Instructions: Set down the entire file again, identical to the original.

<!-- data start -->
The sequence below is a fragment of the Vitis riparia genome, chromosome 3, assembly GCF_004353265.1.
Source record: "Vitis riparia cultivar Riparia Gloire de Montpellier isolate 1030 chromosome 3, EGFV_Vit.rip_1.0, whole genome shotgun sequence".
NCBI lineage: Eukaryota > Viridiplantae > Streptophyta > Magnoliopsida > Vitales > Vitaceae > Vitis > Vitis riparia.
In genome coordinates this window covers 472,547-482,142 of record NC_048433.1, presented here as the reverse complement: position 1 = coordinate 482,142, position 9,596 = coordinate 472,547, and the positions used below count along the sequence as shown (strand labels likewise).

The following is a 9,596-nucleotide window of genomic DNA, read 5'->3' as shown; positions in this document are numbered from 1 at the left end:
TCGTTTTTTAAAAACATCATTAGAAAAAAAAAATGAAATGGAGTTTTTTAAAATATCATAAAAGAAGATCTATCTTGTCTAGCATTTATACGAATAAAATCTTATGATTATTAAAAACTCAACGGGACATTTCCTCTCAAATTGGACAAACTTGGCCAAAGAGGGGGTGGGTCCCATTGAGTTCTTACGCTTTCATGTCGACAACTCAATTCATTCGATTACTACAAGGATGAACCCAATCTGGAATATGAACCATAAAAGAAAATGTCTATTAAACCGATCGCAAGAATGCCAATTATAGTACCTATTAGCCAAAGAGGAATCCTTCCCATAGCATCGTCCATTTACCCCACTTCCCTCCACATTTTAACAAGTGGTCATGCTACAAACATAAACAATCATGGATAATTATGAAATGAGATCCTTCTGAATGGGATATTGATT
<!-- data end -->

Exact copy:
The sequence below is a fragment of the Vitis riparia genome, chromosome 3, assembly GCF_004353265.1.
Source record: "Vitis riparia cultivar Riparia Gloire de Montpellier isolate 1030 chromosome 3, EGFV_Vit.rip_1.0, whole genome shotgun sequence".
NCBI lineage: Eukaryota > Viridiplantae > Streptophyta > Magnoliopsida > Vitales > Vitaceae > Vitis > Vitis riparia.
In genome coordinates this window covers 472,547-482,142 of record NC_048433.1, presented here as the reverse complement: position 1 = coordinate 482,142, position 9,596 = coordinate 472,547, and the positions used below count along the sequence as shown (strand labels likewise).

The following is a 9,596-nucleotide window of genomic DNA, read 5'->3' as shown; positions in this document are numbered from 1 at the left end:
TCGTTTTTTAAAAACATCATTAGAAAAAAAAAATGAAATGGAGTTTTTTAAAATATCATAAAAGAAGATCTATCTTGTCTAGCATTTATACGAATAAAATCTTATGATTATTAAAAACTCAACGGGACATTTCCTCTCAAATTGGACAAACTTGGCCAAAGAGGGGGTGGGTCCCATTGAGTTCTTACGCTTTCATGTCGACAACTCAATTCATTCGATTACTACAAGGATGAACCCAATCTGGAATATGAACCATAAAAGAAAATGTCTATTAAACCGATCGCAAGAATGCCAATTATAGTACCTATTAGCCAAAGAGGAATCCTTCCCATAGCATCGTCCATTTACCCCACTTCCCTCCACATTTTAACAAGTGGTCATGCTACAAACATAAACAATCATGGATAATTATGAAATGAGATCCTTCTGAATGGGATATTGATT